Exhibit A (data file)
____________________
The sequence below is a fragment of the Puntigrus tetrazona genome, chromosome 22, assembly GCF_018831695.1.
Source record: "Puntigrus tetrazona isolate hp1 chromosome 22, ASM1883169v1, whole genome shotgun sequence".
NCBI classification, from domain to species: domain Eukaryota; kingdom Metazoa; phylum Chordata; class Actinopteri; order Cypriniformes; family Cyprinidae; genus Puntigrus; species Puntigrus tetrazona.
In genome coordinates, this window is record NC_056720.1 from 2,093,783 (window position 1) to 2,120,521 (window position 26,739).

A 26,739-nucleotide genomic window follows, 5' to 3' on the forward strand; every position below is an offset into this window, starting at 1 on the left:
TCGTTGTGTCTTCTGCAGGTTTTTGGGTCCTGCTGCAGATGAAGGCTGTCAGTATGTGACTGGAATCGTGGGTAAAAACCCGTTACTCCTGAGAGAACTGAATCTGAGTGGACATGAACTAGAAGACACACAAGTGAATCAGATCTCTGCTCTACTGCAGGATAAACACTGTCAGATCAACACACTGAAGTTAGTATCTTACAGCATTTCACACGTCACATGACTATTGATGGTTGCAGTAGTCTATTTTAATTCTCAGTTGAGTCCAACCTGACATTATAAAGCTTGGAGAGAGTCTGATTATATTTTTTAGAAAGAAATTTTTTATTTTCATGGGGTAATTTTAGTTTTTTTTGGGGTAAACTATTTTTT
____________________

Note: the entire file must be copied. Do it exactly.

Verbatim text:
The sequence below is a fragment of the Puntigrus tetrazona genome, chromosome 22, assembly GCF_018831695.1.
Source record: "Puntigrus tetrazona isolate hp1 chromosome 22, ASM1883169v1, whole genome shotgun sequence".
NCBI classification, from domain to species: domain Eukaryota; kingdom Metazoa; phylum Chordata; class Actinopteri; order Cypriniformes; family Cyprinidae; genus Puntigrus; species Puntigrus tetrazona.
In genome coordinates, this window is record NC_056720.1 from 2,093,783 (window position 1) to 2,120,521 (window position 26,739).

A 26,739-nucleotide genomic window follows, 5' to 3' on the forward strand; every position below is an offset into this window, starting at 1 on the left:
TCGTTGTGTCTTCTGCAGGTTTTTGGGTCCTGCTGCAGATGAAGGCTGTCAGTATGTGACTGGAATCGTGGGTAAAAACCCGTTACTCCTGAGAGAACTGAATCTGAGTGGACATGAACTAGAAGACACACAAGTGAATCAGATCTCTGCTCTACTGCAGGATAAACACTGTCAGATCAACACACTGAAGTTAGTATCTTACAGCATTTCACACGTCACATGACTATTGATGGTTGCAGTAGTCTATTTTAATTCTCAGTTGAGTCCAACCTGACATTATAAAGCTTGGAGAGAGTCTGATTATATTTTTTAGAAAGAAATTTTTTATTTTCATGGGGTAATTTTAGTTTTTTTTGGGGTAAACTATTTTTT